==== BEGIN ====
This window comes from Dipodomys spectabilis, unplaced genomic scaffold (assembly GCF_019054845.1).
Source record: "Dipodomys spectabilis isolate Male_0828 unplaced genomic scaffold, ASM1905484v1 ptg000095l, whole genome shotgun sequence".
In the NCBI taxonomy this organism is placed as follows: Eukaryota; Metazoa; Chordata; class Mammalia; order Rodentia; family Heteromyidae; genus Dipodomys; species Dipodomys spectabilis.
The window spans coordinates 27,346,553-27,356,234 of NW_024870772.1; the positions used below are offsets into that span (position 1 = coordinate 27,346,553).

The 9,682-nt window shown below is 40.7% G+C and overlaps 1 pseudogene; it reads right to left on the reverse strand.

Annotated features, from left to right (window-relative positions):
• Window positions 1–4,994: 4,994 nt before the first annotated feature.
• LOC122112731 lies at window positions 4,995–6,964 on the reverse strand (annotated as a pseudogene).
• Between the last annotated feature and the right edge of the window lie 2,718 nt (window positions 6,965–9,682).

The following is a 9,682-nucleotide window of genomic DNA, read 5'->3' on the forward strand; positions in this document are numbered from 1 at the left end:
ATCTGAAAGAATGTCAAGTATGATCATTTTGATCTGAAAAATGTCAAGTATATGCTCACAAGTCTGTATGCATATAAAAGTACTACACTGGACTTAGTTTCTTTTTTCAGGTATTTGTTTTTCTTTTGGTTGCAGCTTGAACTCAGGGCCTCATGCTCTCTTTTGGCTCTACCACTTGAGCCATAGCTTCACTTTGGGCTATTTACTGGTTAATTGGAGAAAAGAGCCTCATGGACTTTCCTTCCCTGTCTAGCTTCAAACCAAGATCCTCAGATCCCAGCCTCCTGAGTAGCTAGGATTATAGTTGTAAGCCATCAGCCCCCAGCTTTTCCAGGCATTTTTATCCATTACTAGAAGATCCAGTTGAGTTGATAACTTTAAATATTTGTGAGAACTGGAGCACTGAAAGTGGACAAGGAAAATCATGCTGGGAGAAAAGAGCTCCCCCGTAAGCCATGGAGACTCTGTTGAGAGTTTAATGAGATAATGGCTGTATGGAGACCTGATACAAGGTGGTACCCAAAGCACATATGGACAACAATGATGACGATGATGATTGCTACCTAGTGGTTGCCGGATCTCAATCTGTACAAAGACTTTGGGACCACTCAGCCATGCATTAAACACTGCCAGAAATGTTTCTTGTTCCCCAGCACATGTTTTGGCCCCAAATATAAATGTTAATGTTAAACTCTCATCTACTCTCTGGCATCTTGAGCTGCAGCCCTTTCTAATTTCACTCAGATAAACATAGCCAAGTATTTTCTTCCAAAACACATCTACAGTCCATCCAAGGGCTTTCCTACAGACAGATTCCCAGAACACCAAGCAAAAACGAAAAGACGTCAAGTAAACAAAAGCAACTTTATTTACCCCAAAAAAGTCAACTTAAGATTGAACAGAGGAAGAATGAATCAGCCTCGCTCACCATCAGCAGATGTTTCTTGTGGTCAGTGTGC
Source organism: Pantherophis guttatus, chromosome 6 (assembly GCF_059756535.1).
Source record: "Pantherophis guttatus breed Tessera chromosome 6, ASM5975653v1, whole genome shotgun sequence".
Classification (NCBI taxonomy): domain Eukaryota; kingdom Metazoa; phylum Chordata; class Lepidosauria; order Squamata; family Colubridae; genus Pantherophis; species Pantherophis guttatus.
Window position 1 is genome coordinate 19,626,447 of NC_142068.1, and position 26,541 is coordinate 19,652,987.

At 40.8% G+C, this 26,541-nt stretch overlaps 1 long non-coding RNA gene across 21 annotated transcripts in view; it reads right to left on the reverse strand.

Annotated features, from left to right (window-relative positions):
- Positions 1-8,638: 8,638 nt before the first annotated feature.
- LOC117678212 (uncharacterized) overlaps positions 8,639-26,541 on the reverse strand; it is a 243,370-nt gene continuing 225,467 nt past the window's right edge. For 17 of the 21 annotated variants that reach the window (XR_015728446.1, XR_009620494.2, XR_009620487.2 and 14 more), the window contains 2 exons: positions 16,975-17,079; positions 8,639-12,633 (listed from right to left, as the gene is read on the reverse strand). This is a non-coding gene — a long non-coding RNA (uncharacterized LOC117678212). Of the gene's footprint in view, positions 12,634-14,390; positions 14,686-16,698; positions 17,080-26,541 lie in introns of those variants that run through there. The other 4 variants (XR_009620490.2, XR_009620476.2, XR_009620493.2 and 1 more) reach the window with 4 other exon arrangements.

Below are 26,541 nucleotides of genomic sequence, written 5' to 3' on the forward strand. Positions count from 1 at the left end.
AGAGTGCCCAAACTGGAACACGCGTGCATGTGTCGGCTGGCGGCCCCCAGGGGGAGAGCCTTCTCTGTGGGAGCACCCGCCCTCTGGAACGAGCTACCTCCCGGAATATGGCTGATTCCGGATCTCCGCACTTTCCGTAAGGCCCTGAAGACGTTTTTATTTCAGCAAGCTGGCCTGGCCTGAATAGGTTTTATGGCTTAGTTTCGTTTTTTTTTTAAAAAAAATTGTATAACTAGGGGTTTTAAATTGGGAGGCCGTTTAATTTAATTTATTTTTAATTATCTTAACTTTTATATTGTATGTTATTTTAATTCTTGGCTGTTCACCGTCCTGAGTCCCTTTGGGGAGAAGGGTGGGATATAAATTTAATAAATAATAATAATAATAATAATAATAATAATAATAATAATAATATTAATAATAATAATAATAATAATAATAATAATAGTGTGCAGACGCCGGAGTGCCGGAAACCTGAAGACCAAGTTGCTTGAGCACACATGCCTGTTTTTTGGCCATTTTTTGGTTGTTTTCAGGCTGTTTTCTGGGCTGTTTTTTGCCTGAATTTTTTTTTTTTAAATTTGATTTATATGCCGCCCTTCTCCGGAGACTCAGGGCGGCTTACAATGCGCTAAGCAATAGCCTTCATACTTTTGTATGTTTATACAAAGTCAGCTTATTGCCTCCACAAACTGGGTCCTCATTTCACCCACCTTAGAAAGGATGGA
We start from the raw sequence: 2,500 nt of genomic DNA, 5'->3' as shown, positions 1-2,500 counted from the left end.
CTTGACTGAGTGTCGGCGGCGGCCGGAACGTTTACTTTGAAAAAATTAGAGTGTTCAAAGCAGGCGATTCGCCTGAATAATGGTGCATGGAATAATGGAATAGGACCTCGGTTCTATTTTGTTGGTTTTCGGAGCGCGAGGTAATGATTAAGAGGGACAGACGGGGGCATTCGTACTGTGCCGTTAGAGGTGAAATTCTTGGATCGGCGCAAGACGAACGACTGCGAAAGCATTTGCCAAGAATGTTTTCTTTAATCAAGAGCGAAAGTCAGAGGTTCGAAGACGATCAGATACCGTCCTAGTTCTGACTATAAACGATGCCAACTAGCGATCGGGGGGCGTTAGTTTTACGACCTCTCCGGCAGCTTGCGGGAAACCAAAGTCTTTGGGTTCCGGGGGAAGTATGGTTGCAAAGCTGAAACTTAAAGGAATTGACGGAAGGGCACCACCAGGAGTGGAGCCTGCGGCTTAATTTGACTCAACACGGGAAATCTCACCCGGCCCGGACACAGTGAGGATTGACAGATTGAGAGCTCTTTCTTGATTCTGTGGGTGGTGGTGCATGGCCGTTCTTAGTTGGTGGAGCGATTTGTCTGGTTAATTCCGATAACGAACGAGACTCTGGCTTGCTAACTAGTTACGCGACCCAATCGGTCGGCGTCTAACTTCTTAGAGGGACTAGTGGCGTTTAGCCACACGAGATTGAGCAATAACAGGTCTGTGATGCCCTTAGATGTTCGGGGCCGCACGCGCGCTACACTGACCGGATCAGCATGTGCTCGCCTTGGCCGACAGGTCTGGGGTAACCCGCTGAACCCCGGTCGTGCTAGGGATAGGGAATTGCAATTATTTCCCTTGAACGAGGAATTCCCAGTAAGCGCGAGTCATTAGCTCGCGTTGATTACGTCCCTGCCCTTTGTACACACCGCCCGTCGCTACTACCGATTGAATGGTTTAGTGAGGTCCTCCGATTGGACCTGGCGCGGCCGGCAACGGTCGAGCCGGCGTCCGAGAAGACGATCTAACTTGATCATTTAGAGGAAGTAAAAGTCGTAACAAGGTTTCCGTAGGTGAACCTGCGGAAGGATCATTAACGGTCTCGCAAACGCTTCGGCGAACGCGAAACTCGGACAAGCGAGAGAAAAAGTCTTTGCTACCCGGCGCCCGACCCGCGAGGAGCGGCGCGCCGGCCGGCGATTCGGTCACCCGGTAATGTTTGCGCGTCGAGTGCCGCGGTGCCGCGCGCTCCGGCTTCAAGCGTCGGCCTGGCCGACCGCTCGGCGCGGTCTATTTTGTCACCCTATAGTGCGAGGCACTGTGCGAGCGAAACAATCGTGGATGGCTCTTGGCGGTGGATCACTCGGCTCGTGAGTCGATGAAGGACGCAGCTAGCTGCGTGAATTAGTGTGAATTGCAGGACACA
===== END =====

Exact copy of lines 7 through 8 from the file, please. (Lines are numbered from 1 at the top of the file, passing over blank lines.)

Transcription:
• Window positions 1–4,994: 4,994 nt before the first annotated feature.
• LOC122112731 lies at window positions 4,995–6,964 on the reverse strand (annotated as a pseudogene).